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ELECTION 2022

Film industry, limping from lack of funds, waits to exhale

STANDARD ENTERTAINMENT
By Stevens Muendo | Dec 11th 2021 | 6 min read

From the Netflix aired family comedy-drama, Just in Time, starring celebrated film director and actress Sarah Hassan (pictured above)Mission to RescueBangarang to Kutu, Kenya’s big films of 2021 dominated the scoreboard in this year’s Kalasha Awards nominations.

The awards held last evening were a culmination of a year that saw most local films shifting focus into telling Kenyan stories in an industry that is getting its footing off the notion that Kenyan films are too ‘Westernised’.  

While Hassan’s Just in Time, co-produced by Nigerian filmmaker Dolapo Adeleke, all the other mega movies were purely a Kenyan affair, which featured Melvin Alusa, Simon Njoroge and Loise Wambui.   

Other cast members in Just in Time include Pierra Makena, Eve D’souza, Kagwe Mungai, Lydia Gitachu, Jazz Mistri, Martin Githinji and child actress Stycie Waweru.

The film, hit Netflix on March 12, joining a list of Kenyan movies that have been aired on the platform. 

In a year that saw movie directors and producers operate in a difficult environment due to the Covid-19 pandemic, the film industry worked against all odds to achieve great success.

This is evident from the 706 local films that were featured in the various categories at the Kalasha Awards.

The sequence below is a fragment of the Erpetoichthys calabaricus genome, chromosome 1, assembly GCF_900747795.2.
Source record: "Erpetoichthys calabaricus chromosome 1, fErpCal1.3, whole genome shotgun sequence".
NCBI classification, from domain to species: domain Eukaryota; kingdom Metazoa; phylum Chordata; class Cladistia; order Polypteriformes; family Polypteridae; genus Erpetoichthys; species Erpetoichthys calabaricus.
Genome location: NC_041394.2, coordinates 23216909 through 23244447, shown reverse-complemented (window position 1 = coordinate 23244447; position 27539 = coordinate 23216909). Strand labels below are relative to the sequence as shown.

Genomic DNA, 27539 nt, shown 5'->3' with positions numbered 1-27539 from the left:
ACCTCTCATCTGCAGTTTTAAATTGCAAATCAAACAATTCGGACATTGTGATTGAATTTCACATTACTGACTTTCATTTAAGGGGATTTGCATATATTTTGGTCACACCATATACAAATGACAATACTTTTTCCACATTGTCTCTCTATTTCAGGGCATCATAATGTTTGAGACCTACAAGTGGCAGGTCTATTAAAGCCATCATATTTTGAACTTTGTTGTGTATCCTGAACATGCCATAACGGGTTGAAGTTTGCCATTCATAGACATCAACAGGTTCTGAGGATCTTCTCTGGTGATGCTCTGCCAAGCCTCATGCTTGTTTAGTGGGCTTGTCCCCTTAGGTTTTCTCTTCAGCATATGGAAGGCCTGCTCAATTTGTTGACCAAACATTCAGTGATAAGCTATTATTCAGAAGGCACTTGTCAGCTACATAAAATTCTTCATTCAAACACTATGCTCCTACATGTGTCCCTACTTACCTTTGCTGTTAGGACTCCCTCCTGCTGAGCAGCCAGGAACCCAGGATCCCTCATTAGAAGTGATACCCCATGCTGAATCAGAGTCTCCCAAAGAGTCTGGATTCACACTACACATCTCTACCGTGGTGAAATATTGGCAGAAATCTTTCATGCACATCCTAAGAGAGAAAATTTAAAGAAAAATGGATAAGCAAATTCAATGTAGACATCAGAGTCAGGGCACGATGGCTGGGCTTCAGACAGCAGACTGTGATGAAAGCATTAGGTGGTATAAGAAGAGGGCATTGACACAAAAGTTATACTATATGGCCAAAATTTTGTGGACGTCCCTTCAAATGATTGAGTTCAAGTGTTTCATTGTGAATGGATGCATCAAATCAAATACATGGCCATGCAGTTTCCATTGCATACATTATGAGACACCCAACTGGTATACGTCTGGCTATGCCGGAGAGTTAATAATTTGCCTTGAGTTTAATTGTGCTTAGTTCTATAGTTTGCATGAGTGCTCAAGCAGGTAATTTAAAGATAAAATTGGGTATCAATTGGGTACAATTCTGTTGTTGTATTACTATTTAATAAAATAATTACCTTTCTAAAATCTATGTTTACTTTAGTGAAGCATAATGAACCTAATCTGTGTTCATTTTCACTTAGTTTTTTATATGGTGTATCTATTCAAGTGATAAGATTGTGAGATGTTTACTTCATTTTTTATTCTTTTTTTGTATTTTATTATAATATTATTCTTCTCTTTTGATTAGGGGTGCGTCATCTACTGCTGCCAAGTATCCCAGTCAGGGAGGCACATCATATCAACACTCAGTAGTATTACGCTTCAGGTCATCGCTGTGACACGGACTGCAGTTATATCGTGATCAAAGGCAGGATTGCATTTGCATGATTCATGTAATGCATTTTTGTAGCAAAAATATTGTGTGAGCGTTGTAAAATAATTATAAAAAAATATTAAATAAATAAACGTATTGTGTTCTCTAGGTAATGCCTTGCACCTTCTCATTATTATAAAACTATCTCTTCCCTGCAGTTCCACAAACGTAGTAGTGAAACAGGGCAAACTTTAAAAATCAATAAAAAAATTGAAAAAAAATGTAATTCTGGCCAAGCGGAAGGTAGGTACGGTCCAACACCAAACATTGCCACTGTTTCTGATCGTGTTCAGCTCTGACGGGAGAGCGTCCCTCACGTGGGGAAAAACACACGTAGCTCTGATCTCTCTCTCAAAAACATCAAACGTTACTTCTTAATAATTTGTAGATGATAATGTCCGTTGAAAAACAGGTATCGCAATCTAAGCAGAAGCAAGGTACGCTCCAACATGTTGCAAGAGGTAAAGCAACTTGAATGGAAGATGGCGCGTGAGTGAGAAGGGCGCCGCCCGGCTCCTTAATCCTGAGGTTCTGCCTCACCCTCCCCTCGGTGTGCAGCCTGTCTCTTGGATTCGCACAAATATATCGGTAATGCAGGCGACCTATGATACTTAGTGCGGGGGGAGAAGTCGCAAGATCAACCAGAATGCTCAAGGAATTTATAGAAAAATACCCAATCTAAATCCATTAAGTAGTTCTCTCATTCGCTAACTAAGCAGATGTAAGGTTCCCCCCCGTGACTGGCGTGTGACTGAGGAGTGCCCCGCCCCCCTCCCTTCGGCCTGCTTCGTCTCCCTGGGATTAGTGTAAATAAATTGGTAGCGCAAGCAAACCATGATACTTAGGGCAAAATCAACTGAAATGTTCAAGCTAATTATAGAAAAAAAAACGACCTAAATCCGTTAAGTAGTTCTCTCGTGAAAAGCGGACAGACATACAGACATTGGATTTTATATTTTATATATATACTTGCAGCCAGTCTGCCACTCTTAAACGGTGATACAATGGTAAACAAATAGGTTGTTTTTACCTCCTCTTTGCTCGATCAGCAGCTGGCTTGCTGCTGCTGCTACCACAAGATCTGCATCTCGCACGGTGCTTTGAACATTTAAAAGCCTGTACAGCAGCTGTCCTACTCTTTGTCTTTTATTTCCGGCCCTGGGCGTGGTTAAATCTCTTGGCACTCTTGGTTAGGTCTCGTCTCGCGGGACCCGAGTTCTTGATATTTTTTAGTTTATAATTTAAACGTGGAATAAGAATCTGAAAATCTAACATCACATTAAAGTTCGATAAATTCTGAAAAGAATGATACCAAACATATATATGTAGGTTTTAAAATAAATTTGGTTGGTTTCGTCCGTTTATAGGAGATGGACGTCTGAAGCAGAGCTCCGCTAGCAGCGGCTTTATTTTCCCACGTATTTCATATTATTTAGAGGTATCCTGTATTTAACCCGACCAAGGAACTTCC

No doubt, over the years, local producers have stood out with good-quality films that have gained international attention. 

Best short film award winner the film poacher Tom whitworth and Davina Leonard at Kalasha awards 2018 at safaripark hotel on November 24, 2018. [David Gichuru, Standard]

A good example is a short film, Poacher, which was the first to premiere on Netflix in 2018. The film highlighted the tactics used by poachers to kill animals at Kenyan National Parks and it featured Brian Ogola, Lenny Juma, and Davina Leonard. 

Shot and produced over six days at the Tsavo West National Park, the film went on to win Best Short Film at the 8th Kalasha Film and TV awards.

In the year 2018, Watu Wetu, a Lightbox Africa produced the film, that highlighted a terrorist attack in Kenya, which made it to the Oscars.

Then, came Sincerely Daisy that premiered on Netflix on October 9, 2020.

The movie revolved around young adults in their quest to chase their dreams of being in film and theatre, coupled with the complexities of young love, friendships, and family.

The same year, Disconnect, which was directed and produced by Nick Mutuma was also featured on Netflix. 

It portrayed famous actress Brenda Wairimu, in her role as Celine, as a dentist who had been heartbroken from her previous open relationship.

Following closely was Victor Gatonye’s 40 Sticks film, which centered on a group of death row prisoners trapped inside a crashed prison bus, and it hit international headlines.  

Now reclaiming its glory as a top filming destination in Africa, the film industry has attracted international film agencies, who are viewing Kenya as the next frontier in the movie world.

Journey to learn

Mid this year, the Netflix team that focuses on Sub-Saharan African visited Nairobi on an exploratory journey to learn, listen and find more about the country’s creative industry from various industry stakeholders.

Ben Amadasun, who heads the content team from the region said: “The short story is why we are here to listen and learn from the various valued local stakeholders in the Kenyan film industry. As part of our strategy in every market, we’ve focused on the world over. We first start by learning more about the industry, how it operates, and identify opportunities for collaboration with local storytellers and stakeholders within the creative industry”, he said.